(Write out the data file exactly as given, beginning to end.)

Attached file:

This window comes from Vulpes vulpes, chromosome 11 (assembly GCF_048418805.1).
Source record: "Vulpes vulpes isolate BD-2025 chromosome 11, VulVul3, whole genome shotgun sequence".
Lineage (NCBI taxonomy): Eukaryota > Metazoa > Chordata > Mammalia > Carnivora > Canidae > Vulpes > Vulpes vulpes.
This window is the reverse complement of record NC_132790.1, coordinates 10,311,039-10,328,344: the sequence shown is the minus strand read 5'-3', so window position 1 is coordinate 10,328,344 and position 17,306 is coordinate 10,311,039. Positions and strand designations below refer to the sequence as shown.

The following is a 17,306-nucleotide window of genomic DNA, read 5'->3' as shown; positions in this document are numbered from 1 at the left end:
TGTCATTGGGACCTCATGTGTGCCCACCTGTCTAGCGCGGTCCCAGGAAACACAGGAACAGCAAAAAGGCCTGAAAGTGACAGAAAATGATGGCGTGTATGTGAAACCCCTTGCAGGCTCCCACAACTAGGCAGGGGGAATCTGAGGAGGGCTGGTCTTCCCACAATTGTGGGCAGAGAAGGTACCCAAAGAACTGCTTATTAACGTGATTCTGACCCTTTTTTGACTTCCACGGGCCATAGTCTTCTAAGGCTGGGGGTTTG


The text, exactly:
This window comes from Vulpes vulpes, chromosome 11 (assembly GCF_048418805.1).
Source record: "Vulpes vulpes isolate BD-2025 chromosome 11, VulVul3, whole genome shotgun sequence".
Lineage (NCBI taxonomy): Eukaryota > Metazoa > Chordata > Mammalia > Carnivora > Canidae > Vulpes > Vulpes vulpes.
This window is the reverse complement of record NC_132790.1, coordinates 10,311,039-10,328,344: the sequence shown is the minus strand read 5'-3', so window position 1 is coordinate 10,328,344 and position 17,306 is coordinate 10,311,039. Positions and strand designations below refer to the sequence as shown.

The following is a 17,306-nucleotide window of genomic DNA, read 5'->3' as shown; positions in this document are numbered from 1 at the left end:
TGTCATTGGGACCTCATGTGTGCCCACCTGTCTAGCGCGGTCCCAGGAAACACAGGAACAGCAAAAAGGCCTGAAAGTGACAGAAAATGATGGCGTGTATGTGAAACCCCTTGCAGGCTCCCACAACTAGGCAGGGGGAATCTGAGGAGGGCTGGTCTTCCCACAATTGTGGGCAGAGAAGGTACCCAAAGAACTGCTTATTAACGTGATTCTGACCCTTTTTTGACTTCCACGGGCCATAGTCTTCTAAGGCTGGGGGTTTG